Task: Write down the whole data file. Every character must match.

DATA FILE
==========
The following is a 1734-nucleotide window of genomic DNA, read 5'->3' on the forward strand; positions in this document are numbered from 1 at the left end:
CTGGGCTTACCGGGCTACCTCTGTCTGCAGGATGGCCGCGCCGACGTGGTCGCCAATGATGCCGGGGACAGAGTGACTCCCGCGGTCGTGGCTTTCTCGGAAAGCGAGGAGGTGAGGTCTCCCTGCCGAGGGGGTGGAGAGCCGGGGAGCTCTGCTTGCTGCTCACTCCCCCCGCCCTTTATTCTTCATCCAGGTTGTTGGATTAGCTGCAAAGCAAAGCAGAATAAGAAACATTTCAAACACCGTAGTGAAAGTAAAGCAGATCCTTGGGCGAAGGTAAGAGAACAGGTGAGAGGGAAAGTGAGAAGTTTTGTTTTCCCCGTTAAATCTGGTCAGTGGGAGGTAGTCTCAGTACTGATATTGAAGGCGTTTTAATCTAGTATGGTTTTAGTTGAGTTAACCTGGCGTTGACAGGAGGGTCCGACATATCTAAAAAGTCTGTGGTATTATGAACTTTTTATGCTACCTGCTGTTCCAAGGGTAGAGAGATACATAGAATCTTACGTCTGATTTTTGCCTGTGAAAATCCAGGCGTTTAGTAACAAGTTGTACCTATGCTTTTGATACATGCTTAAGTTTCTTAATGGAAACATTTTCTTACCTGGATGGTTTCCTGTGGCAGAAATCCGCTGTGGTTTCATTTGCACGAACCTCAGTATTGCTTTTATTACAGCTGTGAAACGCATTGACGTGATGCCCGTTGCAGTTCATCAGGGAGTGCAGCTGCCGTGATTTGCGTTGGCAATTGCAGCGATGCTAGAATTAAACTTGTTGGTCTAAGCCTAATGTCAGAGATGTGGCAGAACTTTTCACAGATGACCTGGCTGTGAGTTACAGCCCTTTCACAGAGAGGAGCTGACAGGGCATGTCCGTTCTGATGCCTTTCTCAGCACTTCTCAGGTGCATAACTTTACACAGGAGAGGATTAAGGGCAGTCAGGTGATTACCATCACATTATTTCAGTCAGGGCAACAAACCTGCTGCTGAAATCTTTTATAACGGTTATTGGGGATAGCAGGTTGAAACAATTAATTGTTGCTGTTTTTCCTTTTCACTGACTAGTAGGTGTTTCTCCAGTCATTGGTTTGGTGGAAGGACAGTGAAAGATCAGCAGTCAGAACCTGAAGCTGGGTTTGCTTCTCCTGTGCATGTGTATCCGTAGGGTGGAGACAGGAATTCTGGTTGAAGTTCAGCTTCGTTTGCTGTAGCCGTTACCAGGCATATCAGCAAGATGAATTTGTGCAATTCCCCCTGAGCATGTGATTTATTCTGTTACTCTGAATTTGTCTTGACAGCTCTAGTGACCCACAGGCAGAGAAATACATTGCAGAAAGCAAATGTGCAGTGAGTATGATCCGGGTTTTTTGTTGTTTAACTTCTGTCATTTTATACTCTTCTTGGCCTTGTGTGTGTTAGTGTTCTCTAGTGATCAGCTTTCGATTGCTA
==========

The following is a 1734-nucleotide window of genomic DNA, read 5'->3' on the forward strand; positions in this document are numbered from 1 at the left end:
CTGGGCTTACCGGGCTACCTCTGTCTGCAGGATGGCCGCGCCGACGTGGTCGCCAATGATGCCGGGGACAGAGTGACTCCCGCGGTCGTGGCTTTCTCGGAAAGCGAGGAGGTGAGGTCTCCCTGCCGAGGGGGTGGAGAGCCGGGGAGCTCTGCTTGCTGCTCACTCCCCCCGCCCTTTATTCTTCATCCAGGTTGTTGGATTAGCTGCAAAGCAAAGCAGAATAAGAAACATTTCAAACACCGTAGTGAAAGTAAAGCAGATCCTTGGGCGAAGGTAAGAGAACAGGTGAGAGGGAAAGTGAGAAGTTTTGTTTTCCCCGTTAAATCTGGTCAGTGGGAGGTAGTCTCAGTACTGATATTGAAGGCGTTTTAATCTAGTATGGTTTTAGTTGAGTTAACCTGGCGTTGACAGGAGGGTCCGACATATCTAAAAAGTCTGTGGTATTATGAACTTTTTATGCTACCTGCTGTTCCAAGGGTAGAGAGATACATAGAATCTTACGTCTGATTTTTGCCTGTGAAAATCCAGGCGTTTAGTAACAAGTTGTACCTATGCTTTTGATACATGCTTAAGTTTCTTAATGGAAACATTTTCTTACCTGGATGGTTTCCTGTGGCAGAAATCCGCTGTGGTTTCATTTGCACGAACCTCAGTATTGCTTTTATTACAGCTGTGAAACGCATTGACGTGATGCCCGTTGCAGTTCATCAGGGAGTGCAGCTGCCGTGATTTGCGTTGGCAATTGCAGCGATGCTAGAATTAAACTTGTTGGTCTAAGCCTAATGTCAGAGATGTGGCAGAACTTTTCACAGATGACCTGGCTGTGAGTTACAGCCCTTTCACAGAGAGGAGCTGACAGGGCATGTCCGTTCTGATGCCTTTCTCAGCACTTCTCAGGTGCATAACTTTACACAGGAGAGGATTAAGGGCAGTCAGGTGATTACCATCACATTATTTCAGTCAGGGCAACAAACCTGCTGCTGAAATCTTTTATAACGGTTATTGGGGATAGCAGGTTGAAACAATTAATTGTTGCTGTTTTTCCTTTTCACTGACTAGTAGGTGTTTCTCCAGTCATTGGTTTGGTGGAAGGACAGTGAAAGATCAGCAGTCAGAACCTGAAGCTGGGTTTGCTTCTCCTGTGCATGTGTATCCGTAGGGTGGAGACAGGAATTCTGGTTGAAGTTCAGCTTCGTTTGCTGTAGCCGTTACCAGGCATATCAGCAAGATGAATTTGTGCAATTCCCCCTGAGCATGTGATTTATTCTGTTACTCTGAATTTGTCTTGACAGCTCTAGTGACCCACAGGCAGAGAAATACATTGCAGAAAGCAAATGTGCAGTGAGTATGATCCGGGTTTTTTGTTGTTTAACTTCTGTCATTTTATACTCTTCTTGGCCTTGTGTGTGTTAGTGTTCTCTAGTGATCAGCTTTCGATTGCTA